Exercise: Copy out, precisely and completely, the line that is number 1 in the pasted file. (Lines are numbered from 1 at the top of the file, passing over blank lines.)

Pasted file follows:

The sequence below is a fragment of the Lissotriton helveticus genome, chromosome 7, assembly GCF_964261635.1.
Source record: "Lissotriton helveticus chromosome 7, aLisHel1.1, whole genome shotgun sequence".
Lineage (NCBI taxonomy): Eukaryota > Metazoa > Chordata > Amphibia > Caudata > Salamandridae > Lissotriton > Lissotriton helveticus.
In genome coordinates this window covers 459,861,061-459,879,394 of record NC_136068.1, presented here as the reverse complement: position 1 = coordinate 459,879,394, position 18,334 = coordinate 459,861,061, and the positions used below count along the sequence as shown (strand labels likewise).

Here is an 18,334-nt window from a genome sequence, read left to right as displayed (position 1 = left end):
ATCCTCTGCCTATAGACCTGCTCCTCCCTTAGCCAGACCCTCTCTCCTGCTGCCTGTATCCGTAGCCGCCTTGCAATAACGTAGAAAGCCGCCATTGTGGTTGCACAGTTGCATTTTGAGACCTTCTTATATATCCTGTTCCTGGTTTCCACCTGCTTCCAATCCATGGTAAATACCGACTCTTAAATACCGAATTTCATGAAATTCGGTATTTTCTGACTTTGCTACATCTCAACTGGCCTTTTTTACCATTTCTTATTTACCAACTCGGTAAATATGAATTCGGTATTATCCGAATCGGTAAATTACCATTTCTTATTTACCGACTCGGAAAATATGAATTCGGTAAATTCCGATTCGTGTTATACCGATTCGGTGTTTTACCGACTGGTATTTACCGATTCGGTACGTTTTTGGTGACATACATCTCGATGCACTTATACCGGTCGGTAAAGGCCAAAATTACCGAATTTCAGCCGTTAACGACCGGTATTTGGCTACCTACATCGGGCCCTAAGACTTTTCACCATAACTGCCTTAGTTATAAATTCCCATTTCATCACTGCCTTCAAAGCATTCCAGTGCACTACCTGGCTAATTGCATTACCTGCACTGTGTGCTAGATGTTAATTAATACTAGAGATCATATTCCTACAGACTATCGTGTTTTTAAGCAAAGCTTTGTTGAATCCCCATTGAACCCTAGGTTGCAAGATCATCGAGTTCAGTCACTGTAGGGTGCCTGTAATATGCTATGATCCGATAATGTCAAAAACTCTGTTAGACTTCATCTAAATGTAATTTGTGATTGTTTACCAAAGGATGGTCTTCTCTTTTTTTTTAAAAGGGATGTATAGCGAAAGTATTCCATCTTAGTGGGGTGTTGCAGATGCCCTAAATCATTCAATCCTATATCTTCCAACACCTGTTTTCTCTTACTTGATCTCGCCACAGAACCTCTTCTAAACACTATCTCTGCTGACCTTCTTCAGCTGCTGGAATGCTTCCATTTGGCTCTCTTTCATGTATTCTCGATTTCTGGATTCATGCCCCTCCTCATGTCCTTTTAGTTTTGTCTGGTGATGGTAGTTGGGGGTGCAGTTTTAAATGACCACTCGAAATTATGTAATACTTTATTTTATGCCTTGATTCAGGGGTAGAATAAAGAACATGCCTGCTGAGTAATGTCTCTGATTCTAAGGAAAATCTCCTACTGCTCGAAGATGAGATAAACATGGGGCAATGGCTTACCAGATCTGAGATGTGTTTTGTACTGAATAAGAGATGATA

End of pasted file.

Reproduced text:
The sequence below is a fragment of the Lissotriton helveticus genome, chromosome 7, assembly GCF_964261635.1.